– Image 100 pixels wide by 72 pixels tall (larger images will be resized, so ensure that they hold the same aspect ration at 1:0.72)
– NOTE 1: Animated or flash ads are not supported.
– NOTE 2: Please go back and read my post on creative best practices for these ad types. And for those of you who don’t: PLEASE DO NOT USE SEARCH AD TEXT IN YOUR FACEBOOK AD! (Can you tell that’s one of my pet peeves?)
One more thing to remember: view-through pixel usage (if your brand is approved for it) is also supported by FBX ad types.
FBX Ad Placement
As for placements, FBX is also very similar to Facebook Ad Type 1, in that it only pulls from the Marketplace ad placement inventory that shows on the right-hand side of non-Home Page inventory spots. This means it’s not going to compete with Premium inventory (which is reserved for Home Page and News Feed placements), nor is it currently showing in mobile placements.
It still surprises me how many Facebook Advertisers don’t know the differences between Premium and Marketplace, so please be certain to re-read that last part if you aren’t sure. It will only help you set proper expectations moving forward.
FBX for Remarketing
For my money, this is the most exciting part of FBX. It is also some of the most ROI-performance-driven inventory available on Facebook today. Why? Well, if you have a strong first-party cookie data set, and have the technology to match those cookies to the FBX system, this means you can target visitors to your site on with ads on Facebook. This is the beginning of something truly exciting on Facebook.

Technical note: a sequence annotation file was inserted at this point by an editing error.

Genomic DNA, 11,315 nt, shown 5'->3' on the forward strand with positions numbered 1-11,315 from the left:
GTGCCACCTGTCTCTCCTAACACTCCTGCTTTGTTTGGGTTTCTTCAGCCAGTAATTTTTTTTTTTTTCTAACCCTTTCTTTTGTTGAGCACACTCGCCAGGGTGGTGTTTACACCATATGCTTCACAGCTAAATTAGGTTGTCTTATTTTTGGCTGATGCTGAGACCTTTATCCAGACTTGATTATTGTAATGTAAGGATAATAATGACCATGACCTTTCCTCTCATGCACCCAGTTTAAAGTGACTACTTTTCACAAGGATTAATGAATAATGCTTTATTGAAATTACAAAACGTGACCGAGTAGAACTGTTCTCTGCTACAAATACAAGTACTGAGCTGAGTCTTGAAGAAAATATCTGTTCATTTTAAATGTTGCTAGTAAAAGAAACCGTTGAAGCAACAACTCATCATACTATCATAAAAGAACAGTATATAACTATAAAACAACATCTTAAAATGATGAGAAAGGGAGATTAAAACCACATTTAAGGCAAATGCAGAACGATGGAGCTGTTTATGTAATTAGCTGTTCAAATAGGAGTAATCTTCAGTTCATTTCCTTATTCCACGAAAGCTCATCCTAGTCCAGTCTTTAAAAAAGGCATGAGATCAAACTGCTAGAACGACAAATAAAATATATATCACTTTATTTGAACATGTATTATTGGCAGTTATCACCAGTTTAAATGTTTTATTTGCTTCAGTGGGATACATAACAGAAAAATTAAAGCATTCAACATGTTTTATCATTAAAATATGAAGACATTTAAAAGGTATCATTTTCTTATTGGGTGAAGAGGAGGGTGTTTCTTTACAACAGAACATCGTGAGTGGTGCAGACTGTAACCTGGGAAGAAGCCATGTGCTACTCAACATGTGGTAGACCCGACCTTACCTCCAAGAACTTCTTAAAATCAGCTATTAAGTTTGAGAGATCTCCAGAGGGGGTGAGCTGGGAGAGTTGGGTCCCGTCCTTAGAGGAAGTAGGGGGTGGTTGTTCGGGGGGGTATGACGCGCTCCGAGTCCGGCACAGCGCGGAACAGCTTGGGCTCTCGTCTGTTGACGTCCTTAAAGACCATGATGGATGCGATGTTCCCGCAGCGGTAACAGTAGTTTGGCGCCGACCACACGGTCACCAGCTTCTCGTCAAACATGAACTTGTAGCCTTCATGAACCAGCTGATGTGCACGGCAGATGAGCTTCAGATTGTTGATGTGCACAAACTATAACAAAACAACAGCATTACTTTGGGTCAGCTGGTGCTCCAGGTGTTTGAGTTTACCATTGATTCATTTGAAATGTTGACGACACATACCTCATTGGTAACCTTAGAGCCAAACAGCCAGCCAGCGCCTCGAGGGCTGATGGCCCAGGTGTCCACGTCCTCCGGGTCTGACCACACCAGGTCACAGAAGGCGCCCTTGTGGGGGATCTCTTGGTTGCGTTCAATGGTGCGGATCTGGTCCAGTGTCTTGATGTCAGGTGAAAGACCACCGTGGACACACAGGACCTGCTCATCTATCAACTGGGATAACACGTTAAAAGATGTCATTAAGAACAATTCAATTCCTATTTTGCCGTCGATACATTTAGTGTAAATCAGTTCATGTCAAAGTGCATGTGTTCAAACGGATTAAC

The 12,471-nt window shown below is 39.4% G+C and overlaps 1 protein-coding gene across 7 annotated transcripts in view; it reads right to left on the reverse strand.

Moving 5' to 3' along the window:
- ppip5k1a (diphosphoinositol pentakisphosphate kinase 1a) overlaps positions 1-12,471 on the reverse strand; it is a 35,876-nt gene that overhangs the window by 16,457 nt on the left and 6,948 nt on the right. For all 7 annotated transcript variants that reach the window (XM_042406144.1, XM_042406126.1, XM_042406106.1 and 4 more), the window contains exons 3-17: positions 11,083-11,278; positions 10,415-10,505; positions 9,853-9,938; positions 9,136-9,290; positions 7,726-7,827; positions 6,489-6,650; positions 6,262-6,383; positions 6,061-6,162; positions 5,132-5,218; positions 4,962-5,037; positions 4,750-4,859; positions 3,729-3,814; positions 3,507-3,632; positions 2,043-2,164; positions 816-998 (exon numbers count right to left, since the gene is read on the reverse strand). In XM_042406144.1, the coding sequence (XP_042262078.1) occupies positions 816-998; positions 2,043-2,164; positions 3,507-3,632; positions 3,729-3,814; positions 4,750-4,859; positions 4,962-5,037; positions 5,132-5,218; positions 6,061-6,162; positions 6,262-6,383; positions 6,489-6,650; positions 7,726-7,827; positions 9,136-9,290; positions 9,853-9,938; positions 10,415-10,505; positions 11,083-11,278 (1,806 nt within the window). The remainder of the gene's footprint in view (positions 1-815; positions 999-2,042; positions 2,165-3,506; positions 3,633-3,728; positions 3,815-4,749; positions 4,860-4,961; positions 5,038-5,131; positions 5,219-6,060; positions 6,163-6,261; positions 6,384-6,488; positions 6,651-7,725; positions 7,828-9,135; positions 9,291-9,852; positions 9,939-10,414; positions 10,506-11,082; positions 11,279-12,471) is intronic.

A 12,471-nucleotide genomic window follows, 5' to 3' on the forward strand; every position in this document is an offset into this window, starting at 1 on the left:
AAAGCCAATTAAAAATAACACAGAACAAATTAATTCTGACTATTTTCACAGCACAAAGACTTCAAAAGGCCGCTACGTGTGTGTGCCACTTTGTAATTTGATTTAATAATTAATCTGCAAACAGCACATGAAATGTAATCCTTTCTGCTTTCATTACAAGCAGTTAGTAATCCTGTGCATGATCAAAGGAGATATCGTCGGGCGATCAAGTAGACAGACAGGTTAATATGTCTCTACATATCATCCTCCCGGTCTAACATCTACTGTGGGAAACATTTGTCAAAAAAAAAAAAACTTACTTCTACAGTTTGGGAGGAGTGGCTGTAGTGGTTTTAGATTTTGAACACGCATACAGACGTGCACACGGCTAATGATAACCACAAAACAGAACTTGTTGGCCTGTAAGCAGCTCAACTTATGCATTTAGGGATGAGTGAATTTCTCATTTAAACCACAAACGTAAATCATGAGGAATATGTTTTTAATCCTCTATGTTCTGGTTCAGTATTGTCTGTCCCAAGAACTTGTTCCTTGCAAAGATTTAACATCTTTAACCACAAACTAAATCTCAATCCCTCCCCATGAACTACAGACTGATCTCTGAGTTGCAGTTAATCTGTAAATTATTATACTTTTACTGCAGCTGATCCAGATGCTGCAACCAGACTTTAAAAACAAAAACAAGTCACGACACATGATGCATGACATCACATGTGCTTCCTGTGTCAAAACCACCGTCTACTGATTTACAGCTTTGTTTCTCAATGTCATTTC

Standard Remarketing vs. Smart Remarketing on FBX…and beyond
More than that, you can see even more powerful results if you have a technology that moves beyond standard remarketing tags to Smart Remarketing Tags. (Did I just imply that “standard” tags are dumb by comparison?)
Admittedly this is shameless-plug territory, but it’s also a big reason I decided to join the team at IgnitionOne.
So what is “Smart Remarketing”? Basically, it’s when you start to not only measure whether someone visited your site in retargeting them via various RTB exchanges like FBX, but it also allows you to start scoring purchase intent based on behavior on the site.
So if I have Visitor A, who has visited the site once and bounced, and Visitor B, who visited several times and actually looked at some very specific items several times, then I can score Visitor B as more likely to purchase. Not only that, but I can deliver a dynamic ad based on what Visitor B was looking at, AND I can add his/her purchase intent score into my bidding decision in order to bid more aggressively for him/her in an RTB scenario.
Speaking of RTB scenarios, and the inner workings of DSPs and exchanges, that’s something we’ll get into on the next post. We’ll also touch on the different types of advertising teams utilizing FBX (they’re often different from current Marketplace teams), and the tools like DMPs that they use to augment their RTB bidding decisions with third-party data.
Ready for part 2 of the Search Marketer’s Guide to FBX? Here we go.
– Chris Knoch, IgnitionOne